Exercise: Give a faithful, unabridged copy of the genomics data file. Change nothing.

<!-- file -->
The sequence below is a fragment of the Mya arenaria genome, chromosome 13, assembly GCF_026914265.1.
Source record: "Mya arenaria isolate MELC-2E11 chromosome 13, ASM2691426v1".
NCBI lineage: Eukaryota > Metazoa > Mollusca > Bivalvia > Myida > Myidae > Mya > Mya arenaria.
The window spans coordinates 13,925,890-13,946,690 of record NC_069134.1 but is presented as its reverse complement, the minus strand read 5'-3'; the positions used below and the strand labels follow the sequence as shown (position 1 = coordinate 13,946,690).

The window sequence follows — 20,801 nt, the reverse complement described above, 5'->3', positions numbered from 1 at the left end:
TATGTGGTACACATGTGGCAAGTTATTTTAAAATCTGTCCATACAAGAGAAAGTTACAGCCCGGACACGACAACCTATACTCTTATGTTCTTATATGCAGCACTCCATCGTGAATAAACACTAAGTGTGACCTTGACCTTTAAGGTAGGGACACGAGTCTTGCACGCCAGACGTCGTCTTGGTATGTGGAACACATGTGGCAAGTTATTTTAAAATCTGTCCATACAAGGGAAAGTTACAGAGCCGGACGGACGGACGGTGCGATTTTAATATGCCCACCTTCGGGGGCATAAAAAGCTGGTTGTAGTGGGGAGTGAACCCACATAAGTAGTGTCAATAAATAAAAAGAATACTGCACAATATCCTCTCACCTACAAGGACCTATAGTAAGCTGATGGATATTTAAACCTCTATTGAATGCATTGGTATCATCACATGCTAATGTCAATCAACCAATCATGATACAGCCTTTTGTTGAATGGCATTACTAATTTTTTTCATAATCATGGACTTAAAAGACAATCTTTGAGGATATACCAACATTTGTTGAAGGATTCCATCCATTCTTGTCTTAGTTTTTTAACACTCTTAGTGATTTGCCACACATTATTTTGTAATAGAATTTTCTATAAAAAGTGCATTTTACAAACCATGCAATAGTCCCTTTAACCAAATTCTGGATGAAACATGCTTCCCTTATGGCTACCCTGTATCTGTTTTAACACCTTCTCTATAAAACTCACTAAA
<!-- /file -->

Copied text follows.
The sequence below is a fragment of the Mya arenaria genome, chromosome 13, assembly GCF_026914265.1.
Source record: "Mya arenaria isolate MELC-2E11 chromosome 13, ASM2691426v1".
NCBI lineage: Eukaryota > Metazoa > Mollusca > Bivalvia > Myida > Myidae > Mya > Mya arenaria.
The window spans coordinates 13,925,890-13,946,690 of record NC_069134.1 but is presented as its reverse complement, the minus strand read 5'-3'; the positions used below and the strand labels follow the sequence as shown (position 1 = coordinate 13,946,690).

The window sequence follows — 20,801 nt, the reverse complement described above, 5'->3', positions numbered from 1 at the left end:
TATGTGGTACACATGTGGCAAGTTATTTTAAAATCTGTCCATACAAGAGAAAGTTACAGCCCGGACACGACAACCTATACTCTTATGTTCTTATATGCAGCACTCCATCGTGAATAAACACTAAGTGTGACCTTGACCTTTAAGGTAGGGACACGAGTCTTGCACGCCAGACGTCGTCTTGGTATGTGGAACACATGTGGCAAGTTATTTTAAAATCTGTCCATACAAGGGAAAGTTACAGAGCCGGACGGACGGACGGTGCGATTTTAATATGCCCACCTTCGGGGGCATAAAAAGCTGGTTGTAGTGGGGAGTGAACCCACATAAGTAGTGTCAATAAATAAAAAGAATACTGCACAATATCCTCTCACCTACAAGGACCTATAGTAAGCTGATGGATATTTAAACCTCTATTGAATGCATTGGTATCATCACATGCTAATGTCAATCAACCAATCATGATACAGCCTTTTGTTGAATGGCATTACTAATTTTTTTCATAATCATGGACTTAAAAGACAATCTTTGAGGATATACCAACATTTGTTGAAGGATTCCATCCATTCTTGTCTTAGTTTTTTAACACTCTTAGTGATTTGCCACACATTATTTTGTAATAGAATTTTCTATAAAAAGTGCATTTTACAAACCATGCAATAGTCCCTTTAACCAAATTCTGGATGAAACATGCTTCCCTTATGGCTACCCTGTATCTGTTTTAACACCTTCTCTATAAAACTCACTAAA